• A charismatic person can inspire devoted, or even fanatical, loyalty. But this can all too easily turn into an unconscious sense of dependency and that can make matters difficult when the leader is no longer available, leaving the organization with a sense of abandonment and a team that may never achieve anything like its prior success. Powerful personalities often resist delegating authority. But it’s an attitude of character for a leader to refrain from making himself, or herself, the indispensable heart and soul of an organization.
  • The third difference between character and charisma is particularly important in a leadership situation. Charismatic people have to keep pulling “rabbits out of the hat”. The magic of their presence has got to keep expressing itself, or people might start wondering where it went. Or worse yet, in this age of media, people might start to get bored.
  • In order to bask in the warm glow of a leader’s approval, people can become reluctant to voice disagreement. In this case, leaders can become isolated because subordinates are afraid of them and this same isolation can occur as a result of misplaced affection. People of character are usually well loved by everyone around them, but they make it clear that their own first love is for the truth, even if it hurts.

Character and charisma are topics that have been defined, re-defined and debated, for thousands of years from leaders such as Alexander the Great, to the great religious leaders, to the great dictators through famous generals such as Eisenhower, Montogmary and Patton in the World War II, and down to our own corporate and government leadership today.

All leaders tend to display both traits, to a greater or lesser extent, on a scale of one-to-ten, if you will. In the final analysis though, character would seem to be what’s left after charisma is gone. Character would seem to trump charisma in the game of leadership, and legacy – that which is left after the government or business leader departs the stage and, eventually, is gone.

Leadership and the Individual

On an individual basis, it is good to remember that in designing your character, or building your business, you too are effectively building your legacy in much the same way as the artist creating a sculpture. Character is not something that “just happens by itself”, any more than a chisel can create a work of art without the hand of an artist to guide it. In both instances, a conscious decision has to be made.

Character isn’t something you were born with and can’t change like your fingerprints, it’s something you weren’t born with, and that you must take responsibility for making. To paraphrase Jim Rohn, “you can create a better life for yourself, not by crossing continents and oceans to the goldfields of California as they did in the days as in the days of the old West, but by crossing the mountains of your soul, and that may be an even greater challenge”.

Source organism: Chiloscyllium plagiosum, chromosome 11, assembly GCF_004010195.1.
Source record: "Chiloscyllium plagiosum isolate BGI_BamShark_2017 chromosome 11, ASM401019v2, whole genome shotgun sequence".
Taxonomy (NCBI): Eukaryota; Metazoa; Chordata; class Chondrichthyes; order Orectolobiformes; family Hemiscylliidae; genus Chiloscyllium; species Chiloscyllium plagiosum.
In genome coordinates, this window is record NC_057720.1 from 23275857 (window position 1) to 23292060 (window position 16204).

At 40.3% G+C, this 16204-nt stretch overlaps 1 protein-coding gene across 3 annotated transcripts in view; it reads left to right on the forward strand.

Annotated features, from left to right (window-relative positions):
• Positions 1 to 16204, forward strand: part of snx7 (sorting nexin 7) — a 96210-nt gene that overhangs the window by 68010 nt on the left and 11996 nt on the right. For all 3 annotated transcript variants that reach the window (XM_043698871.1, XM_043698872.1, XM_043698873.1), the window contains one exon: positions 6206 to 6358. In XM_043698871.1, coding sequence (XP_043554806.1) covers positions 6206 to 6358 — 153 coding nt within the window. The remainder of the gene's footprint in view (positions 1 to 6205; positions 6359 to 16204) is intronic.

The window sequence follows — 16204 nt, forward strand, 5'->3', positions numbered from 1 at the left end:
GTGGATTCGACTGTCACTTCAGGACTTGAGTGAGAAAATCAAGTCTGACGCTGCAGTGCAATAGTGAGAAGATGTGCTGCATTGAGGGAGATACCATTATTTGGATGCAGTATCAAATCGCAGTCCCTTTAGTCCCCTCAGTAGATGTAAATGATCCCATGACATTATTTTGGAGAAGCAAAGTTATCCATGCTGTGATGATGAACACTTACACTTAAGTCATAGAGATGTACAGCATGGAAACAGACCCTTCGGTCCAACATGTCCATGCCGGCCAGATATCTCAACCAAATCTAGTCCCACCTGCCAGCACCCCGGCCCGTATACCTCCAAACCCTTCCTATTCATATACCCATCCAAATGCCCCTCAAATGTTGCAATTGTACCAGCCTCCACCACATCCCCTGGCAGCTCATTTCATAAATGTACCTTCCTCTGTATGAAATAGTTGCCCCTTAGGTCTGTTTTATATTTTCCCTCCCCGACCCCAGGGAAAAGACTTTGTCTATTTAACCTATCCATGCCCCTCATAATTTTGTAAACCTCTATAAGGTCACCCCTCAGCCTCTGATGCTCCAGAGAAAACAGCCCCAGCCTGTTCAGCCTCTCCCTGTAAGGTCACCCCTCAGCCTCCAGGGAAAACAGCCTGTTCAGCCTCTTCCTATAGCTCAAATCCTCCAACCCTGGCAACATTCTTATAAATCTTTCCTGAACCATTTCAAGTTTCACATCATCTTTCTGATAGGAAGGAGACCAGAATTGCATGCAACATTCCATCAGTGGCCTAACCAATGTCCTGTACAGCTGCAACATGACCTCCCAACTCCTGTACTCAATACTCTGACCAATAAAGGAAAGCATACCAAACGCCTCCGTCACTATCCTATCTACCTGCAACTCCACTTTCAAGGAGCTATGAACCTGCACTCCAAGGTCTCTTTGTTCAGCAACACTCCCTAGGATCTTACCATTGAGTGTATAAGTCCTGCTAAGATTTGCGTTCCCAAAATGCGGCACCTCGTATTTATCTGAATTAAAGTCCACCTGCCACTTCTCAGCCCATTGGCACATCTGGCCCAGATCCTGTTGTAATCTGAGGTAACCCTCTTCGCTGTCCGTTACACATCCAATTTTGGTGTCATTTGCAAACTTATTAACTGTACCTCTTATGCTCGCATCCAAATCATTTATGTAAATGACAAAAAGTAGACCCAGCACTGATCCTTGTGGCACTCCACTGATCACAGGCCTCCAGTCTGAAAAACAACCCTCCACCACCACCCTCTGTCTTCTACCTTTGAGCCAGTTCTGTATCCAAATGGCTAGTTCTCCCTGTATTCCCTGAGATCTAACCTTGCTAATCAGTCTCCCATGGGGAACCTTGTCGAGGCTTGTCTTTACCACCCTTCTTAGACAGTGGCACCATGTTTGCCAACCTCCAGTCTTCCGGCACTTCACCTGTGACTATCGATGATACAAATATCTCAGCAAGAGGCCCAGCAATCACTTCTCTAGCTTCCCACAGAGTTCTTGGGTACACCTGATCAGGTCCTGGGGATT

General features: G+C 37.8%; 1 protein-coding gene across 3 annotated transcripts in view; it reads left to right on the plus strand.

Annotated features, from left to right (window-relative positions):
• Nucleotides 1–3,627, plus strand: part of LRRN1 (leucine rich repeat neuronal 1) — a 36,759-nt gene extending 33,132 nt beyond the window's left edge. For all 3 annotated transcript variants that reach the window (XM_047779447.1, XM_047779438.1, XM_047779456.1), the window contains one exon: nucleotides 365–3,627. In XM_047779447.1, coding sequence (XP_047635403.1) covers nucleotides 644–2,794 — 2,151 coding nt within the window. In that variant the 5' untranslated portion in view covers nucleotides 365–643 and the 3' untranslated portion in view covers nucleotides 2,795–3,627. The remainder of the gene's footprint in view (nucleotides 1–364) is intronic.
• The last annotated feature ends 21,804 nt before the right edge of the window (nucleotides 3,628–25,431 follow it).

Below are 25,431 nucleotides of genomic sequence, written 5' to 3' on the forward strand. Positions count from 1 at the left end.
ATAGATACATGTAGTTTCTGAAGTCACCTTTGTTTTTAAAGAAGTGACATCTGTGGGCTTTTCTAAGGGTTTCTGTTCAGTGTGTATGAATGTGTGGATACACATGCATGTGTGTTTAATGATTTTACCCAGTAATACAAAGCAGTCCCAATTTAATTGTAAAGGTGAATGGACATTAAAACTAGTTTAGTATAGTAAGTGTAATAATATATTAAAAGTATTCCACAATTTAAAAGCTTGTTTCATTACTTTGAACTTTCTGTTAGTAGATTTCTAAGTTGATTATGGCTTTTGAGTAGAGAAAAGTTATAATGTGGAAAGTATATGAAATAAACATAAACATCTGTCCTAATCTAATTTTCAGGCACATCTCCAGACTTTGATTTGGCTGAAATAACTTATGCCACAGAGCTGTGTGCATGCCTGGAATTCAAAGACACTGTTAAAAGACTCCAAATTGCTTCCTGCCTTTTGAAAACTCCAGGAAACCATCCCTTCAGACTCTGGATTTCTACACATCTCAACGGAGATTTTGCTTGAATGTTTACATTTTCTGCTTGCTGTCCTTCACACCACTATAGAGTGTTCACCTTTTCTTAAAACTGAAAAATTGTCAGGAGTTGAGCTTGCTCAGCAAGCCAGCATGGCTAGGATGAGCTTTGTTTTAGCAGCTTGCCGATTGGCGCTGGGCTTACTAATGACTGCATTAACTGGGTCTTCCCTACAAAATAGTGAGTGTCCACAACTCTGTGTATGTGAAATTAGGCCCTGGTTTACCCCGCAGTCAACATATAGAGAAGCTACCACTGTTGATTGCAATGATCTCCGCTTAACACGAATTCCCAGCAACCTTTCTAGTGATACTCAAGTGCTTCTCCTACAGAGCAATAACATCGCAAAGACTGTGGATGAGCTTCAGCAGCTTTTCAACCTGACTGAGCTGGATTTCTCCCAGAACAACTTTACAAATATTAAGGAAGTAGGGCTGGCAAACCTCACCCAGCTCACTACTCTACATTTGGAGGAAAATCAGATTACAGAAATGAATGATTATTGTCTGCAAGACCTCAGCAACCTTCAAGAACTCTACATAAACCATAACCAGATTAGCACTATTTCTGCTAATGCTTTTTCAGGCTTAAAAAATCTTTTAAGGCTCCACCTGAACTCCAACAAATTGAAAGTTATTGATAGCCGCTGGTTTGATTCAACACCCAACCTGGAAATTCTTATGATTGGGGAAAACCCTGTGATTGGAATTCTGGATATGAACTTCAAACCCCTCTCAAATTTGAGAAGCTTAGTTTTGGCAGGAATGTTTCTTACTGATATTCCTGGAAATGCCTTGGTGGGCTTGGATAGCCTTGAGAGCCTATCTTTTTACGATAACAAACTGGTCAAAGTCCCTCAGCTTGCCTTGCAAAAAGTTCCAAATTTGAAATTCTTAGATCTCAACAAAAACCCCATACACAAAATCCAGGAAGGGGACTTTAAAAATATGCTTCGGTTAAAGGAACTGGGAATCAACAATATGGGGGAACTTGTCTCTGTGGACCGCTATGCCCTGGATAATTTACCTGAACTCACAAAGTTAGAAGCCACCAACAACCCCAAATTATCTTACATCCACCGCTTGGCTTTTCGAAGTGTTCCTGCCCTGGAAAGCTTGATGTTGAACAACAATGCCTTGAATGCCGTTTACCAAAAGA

Character is not something that you settle for when you haven’t achieved what you really want. And, character certainly is not something that automatically develops in you as a result of adversity. Adversity in itself does not build character and success does not necessarily erode it.

If there is something better at the end of the rainbow, then we all have a responsibility to take advantage of it. This is the nature of the human psyche, of life itself … just as the tree stretches to the light. Isn’t it strange that human beings are the only living things on this planet, as far as we are aware, who meet adversity, sometimes real, and more often imagined … and can just decide to stop growing?

You build character by how you respond to what happens in your life whether it’s winning, or losing, every game or any game, getting rich, or dealing with difficult times. You build character out of certain qualities that you yourself must create, and diligently nurture within yourself – just as you would plant and water a seed, or gather wood to build a campfire. You find those things in your heart and in your gut. You can spend a lifetime chiseling away in order to find them, just like chiseling away the marble to reveal a sculpture that previously existed only in the imagination.

The really great thing about character, is that if you’re sincerely committed to making yourself into the person you want to be, you will not only create those qualities, you will strengthen them, and re-create them in abundance, even as you’re drawing on them every day of your life … and even more amazing, that work may be never ending.

Look for Jim Rohn on YouTube and you will see what I mean … you may even find a gem or two to help you on your journey!